What is the prevalence and characteristics of ecocentric education?
What is it about?
Ecocentrism has roots in environmental philosophy, which questions the conceptual dichotomy between humans and the environment, acknowledging nonhuman species' right to flourish independently of human interest (Naess 1973). Generally, ecocentrism refers to a planet- and nature-centred as opposed to the human-centred (anthropocentric) system of values. Inspired by this philosophy, ecocentric education focuses on intrinsic values of the ecosystem, environment, and individual living beings and habitats in environmental education (EE) and education for sustainable development (ESD).
Why is it important?
What is the prevalence and characteristics of ecocentric education? Does EE/ESD positively influence environmental knowledge and attitudes in school children and help develop competencies and skills necessary for a transition to a sustainable society in students of higher education? What are the most effective forms of EE/ESD taking environmental sustainability as an ultimate goal? How can context-specific studies of EE/ESD contribute to the scholarship of social change that contributes to environmental sustainability?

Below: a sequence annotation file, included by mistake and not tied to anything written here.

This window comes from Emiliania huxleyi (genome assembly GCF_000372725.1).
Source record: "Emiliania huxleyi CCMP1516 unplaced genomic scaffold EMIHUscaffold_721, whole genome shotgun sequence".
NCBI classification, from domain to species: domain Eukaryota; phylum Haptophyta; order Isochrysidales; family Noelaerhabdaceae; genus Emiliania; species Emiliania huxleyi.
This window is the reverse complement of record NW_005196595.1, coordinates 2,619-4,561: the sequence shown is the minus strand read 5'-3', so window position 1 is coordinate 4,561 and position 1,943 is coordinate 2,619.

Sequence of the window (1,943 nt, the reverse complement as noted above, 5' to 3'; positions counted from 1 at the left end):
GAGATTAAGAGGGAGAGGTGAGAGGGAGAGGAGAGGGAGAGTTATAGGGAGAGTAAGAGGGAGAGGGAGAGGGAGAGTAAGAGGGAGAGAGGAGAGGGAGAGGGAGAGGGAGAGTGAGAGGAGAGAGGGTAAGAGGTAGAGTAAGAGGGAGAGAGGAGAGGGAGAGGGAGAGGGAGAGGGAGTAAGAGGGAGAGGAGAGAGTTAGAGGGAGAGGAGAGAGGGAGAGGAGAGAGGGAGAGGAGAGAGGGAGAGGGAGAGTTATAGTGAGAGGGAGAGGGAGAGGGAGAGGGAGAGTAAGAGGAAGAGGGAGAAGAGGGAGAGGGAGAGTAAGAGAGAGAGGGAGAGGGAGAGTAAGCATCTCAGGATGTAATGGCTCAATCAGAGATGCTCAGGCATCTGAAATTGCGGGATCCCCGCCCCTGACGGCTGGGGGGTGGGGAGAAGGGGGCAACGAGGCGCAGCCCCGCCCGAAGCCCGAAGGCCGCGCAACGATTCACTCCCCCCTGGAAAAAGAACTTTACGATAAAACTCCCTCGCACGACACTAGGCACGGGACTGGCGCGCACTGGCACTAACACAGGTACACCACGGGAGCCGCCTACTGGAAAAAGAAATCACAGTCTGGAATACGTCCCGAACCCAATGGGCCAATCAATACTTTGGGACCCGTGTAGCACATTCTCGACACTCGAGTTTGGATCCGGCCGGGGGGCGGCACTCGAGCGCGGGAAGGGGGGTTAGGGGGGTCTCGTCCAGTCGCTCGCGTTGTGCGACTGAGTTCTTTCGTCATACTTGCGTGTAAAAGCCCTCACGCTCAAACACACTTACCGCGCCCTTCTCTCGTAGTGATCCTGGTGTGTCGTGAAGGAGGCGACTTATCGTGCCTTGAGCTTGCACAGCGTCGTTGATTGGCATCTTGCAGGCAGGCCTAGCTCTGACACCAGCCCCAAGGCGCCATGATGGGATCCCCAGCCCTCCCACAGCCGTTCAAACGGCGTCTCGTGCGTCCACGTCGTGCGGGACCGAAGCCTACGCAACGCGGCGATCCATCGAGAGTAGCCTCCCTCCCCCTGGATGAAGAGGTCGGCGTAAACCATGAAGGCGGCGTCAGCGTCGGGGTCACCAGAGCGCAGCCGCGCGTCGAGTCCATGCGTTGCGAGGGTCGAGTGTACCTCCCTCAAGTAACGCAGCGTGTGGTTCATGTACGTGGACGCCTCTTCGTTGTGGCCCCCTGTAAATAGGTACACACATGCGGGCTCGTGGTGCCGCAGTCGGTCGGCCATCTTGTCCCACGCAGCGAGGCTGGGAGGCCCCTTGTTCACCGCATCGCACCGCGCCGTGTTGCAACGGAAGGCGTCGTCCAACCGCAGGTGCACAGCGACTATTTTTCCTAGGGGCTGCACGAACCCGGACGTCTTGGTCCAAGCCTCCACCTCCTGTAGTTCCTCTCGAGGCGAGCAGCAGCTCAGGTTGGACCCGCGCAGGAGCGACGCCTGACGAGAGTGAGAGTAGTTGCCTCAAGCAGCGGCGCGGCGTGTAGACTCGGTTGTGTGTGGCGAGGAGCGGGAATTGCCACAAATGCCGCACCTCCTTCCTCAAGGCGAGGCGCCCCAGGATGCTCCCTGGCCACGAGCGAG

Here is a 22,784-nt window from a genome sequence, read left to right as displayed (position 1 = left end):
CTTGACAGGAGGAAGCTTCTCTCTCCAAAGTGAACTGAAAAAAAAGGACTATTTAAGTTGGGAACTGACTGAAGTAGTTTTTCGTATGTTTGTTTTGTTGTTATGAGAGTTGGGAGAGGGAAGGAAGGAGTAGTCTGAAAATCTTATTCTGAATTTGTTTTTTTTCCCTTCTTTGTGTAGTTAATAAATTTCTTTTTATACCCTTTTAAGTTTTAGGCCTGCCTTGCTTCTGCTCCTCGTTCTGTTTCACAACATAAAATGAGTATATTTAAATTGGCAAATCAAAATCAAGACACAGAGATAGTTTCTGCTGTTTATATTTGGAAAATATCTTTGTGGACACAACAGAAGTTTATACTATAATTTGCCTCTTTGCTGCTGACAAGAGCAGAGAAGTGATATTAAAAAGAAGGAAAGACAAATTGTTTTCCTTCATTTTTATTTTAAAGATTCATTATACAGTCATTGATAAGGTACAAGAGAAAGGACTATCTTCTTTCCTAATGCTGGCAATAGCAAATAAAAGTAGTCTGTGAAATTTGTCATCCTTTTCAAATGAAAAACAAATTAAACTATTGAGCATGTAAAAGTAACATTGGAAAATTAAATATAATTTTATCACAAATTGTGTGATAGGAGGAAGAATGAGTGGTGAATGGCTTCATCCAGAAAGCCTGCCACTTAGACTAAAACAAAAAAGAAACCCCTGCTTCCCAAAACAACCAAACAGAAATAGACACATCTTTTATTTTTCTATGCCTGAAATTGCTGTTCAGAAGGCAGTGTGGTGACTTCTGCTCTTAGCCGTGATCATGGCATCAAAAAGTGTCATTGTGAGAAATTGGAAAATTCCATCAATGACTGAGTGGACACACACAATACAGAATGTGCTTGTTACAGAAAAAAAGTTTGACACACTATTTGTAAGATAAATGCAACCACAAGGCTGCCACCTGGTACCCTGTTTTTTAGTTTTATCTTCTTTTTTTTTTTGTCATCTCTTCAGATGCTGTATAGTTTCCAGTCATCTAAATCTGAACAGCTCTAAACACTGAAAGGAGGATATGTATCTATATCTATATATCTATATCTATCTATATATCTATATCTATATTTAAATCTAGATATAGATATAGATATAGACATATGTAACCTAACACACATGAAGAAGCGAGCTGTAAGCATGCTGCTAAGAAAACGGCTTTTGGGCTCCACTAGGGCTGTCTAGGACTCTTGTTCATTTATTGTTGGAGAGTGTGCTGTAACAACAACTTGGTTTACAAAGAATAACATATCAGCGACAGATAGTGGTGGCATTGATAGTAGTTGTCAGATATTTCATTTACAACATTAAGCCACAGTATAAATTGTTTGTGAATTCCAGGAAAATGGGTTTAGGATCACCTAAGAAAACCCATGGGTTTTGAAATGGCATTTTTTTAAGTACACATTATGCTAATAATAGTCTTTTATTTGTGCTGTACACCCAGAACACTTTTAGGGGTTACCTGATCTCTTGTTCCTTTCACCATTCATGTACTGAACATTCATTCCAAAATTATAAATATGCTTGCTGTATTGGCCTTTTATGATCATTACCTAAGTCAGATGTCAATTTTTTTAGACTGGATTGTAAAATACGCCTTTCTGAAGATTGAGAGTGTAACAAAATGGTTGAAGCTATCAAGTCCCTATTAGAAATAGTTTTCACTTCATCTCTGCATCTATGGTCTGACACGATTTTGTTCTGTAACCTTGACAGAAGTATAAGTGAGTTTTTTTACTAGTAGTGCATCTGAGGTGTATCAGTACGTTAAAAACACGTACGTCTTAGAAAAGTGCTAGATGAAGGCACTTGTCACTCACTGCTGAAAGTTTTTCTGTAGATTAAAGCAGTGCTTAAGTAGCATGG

The following have contributed to this page: Dr Helen Kopnina
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